I was surprised at how the film Straight Outta Compton nourished me last night.
Sitting in a darkened, crowded movie theater in Baltimore which was populated by people, young and old, of many ethnic backgrounds, I couldn’t keep my head from bobbing. It wasn’t simply the pulsating beats and countless hits that emanated from N.W.A. and the crew members’ later success as solo artists.
When Dr. Dre, who’s trying to make ends meet as a club DJ, artfully backspins and mixes Steve Arrington’s Weak at the Knees with his phenomenal turntable skills, and when he’s daydreaming with his eyes closed, as his headphones explode with the hypnotizing vibraphone, percussion, electric piano, synthesizer and soothingly magnetic vocals of Roy Ayers’ musical masterpiece Everybody Loves the Sunshine, I found myself smiling through a tinge of sadness.
Hearkening back to childhood weekends spent with my aunt Pat and uncle Gary in Staten Island’s Park Hill housing projects, I pictured my uncle G, who recently passed away, flipping through his extensive vinyl collection in the late ‘70s and early ‘80s, delicately handling those very albums before placing them on his turntable while simultaneously dancing, laughing and debating politics.
Glancing at the albums that were scattered on Dre’s bedroom floor, I realized that I grew up fascinated and influenced by the same artists, my thoughts drifting above and beyond the stifling poverty and violence outside my front door, dreams propelled on the wings of incredible talents like Lou Rawls, Teddy Pendergrass, Barry White, Gamble and Huff, James Brown, Curtis Mayfield, Stevie Wonder, Marvin Gaye and many others.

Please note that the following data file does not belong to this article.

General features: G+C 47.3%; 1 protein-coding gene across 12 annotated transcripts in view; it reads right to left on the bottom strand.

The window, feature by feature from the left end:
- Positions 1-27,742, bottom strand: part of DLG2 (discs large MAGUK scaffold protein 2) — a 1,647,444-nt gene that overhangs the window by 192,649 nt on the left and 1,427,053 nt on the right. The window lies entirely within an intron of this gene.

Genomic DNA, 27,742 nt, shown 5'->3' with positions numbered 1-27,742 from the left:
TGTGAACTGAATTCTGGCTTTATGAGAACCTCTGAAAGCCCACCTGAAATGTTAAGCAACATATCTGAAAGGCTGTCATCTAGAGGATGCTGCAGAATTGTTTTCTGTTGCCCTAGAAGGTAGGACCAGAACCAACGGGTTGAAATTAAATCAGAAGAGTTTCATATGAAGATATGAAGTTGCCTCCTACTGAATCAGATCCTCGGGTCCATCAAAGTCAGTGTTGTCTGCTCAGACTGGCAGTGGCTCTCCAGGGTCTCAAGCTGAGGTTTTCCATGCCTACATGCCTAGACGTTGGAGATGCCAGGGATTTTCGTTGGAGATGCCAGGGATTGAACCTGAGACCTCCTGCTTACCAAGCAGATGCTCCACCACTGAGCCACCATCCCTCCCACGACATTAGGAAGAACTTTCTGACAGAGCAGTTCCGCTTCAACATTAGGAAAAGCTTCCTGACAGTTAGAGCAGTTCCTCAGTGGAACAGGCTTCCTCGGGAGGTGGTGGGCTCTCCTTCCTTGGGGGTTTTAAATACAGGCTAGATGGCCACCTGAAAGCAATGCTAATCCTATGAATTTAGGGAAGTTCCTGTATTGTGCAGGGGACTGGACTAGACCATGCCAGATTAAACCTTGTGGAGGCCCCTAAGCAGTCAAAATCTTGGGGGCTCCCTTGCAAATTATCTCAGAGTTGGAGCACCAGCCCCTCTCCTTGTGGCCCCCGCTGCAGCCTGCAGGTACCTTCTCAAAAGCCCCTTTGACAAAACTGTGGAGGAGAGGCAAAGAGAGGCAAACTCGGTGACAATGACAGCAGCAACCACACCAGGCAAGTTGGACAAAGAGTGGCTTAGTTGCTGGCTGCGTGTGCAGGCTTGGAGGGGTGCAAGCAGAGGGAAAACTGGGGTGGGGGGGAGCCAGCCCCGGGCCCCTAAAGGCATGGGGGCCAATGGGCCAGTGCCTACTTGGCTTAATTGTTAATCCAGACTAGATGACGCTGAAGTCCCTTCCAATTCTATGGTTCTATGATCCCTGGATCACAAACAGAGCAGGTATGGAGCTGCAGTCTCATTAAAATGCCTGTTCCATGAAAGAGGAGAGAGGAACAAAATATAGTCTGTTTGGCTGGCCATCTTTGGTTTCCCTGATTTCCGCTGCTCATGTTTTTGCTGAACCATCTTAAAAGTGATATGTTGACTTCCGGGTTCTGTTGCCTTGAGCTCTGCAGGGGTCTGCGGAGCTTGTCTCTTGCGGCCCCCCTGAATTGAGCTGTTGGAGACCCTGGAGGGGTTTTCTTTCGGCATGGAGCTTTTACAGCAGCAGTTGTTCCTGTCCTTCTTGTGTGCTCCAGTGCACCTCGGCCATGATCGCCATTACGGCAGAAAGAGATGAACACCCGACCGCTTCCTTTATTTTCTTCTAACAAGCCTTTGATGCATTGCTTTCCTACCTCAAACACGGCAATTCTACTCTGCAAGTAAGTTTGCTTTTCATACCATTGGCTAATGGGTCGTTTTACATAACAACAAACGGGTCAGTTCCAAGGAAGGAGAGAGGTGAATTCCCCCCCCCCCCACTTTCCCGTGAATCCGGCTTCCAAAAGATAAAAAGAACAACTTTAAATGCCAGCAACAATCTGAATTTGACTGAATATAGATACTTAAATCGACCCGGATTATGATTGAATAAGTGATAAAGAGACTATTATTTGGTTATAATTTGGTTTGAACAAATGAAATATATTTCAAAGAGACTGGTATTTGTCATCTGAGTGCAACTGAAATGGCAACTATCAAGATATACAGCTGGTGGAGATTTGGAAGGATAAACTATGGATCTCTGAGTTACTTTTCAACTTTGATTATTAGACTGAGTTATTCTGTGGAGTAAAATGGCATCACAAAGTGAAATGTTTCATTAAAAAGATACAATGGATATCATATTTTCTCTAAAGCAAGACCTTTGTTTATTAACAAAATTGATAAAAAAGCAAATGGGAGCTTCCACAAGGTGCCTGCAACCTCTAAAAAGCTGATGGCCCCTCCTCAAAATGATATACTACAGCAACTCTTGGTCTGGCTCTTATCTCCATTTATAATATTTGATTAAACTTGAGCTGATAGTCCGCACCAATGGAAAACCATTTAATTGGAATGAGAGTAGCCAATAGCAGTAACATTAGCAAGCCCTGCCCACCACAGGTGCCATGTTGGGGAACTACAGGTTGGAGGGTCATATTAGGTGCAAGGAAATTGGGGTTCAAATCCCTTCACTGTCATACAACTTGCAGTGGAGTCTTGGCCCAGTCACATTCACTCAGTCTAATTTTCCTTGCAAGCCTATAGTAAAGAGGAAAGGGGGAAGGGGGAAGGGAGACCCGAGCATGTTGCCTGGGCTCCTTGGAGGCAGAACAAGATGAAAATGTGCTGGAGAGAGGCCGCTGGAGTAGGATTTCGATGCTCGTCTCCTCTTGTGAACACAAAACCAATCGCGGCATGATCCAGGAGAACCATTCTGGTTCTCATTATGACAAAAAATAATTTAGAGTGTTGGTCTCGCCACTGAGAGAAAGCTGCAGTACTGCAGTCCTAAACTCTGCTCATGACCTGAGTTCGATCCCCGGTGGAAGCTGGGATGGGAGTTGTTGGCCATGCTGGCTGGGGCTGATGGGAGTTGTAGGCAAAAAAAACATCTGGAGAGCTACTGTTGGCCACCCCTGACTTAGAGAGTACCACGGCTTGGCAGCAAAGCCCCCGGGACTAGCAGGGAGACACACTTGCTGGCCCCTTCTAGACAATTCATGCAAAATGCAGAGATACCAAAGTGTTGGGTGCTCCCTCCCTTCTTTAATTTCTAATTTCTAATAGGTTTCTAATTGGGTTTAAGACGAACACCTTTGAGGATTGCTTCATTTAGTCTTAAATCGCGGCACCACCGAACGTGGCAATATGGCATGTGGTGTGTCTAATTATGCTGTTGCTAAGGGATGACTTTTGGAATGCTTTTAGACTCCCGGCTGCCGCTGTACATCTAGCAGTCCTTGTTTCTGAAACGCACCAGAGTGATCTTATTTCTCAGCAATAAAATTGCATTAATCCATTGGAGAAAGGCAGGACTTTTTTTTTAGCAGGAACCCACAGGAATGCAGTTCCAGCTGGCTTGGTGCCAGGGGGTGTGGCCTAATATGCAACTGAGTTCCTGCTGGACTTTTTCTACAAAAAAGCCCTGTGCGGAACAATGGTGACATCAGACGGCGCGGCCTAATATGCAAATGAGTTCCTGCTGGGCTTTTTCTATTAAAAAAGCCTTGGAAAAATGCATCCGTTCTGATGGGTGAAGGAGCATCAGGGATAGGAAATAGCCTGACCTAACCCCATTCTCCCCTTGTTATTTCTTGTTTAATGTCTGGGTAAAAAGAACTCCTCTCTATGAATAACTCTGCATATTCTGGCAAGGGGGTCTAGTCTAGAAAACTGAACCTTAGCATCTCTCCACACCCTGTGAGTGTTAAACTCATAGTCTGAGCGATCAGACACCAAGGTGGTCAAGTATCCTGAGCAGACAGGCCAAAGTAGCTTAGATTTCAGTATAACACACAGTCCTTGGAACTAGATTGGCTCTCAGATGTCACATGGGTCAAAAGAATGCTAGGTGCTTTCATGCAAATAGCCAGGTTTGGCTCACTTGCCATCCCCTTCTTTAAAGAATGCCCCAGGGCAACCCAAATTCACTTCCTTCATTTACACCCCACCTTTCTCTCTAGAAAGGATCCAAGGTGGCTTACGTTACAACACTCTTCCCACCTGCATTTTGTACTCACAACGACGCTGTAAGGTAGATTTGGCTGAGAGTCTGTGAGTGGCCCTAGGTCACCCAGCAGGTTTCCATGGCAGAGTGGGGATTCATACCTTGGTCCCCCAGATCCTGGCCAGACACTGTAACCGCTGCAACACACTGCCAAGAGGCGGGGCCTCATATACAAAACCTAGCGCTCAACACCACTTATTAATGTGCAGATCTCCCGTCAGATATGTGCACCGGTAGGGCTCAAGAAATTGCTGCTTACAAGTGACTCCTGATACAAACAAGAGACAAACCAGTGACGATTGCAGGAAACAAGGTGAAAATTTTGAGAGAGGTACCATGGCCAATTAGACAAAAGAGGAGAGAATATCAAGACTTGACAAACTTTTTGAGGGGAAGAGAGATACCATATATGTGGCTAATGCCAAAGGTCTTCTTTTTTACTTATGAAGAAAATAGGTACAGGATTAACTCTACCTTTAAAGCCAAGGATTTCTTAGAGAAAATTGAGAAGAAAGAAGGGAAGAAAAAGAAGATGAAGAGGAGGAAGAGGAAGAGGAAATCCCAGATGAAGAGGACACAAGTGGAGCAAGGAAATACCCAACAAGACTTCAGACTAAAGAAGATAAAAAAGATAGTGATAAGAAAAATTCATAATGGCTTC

I totally lost myself in the film, engrossingly submerged in the fantastically told and superbly acted story. I laughed out loud, danced in my seat, and was angered and enraged. At a certain juncture toward the end, I struggled to fight back tears.
My colleague Ricardo Hazell penned an outstanding review of the movie that is an absolute must-read. If you haven’t checked it out yet, you should.
As I drove home last night, laughing at the motivational speech that the Crenshaw Mafia gangbanger gives aboard Ice Cube’s school bus in one of the film’s most hilariously subtle and daunting moments, I couldn’t help but be floored by N.W.A.’s overall impact.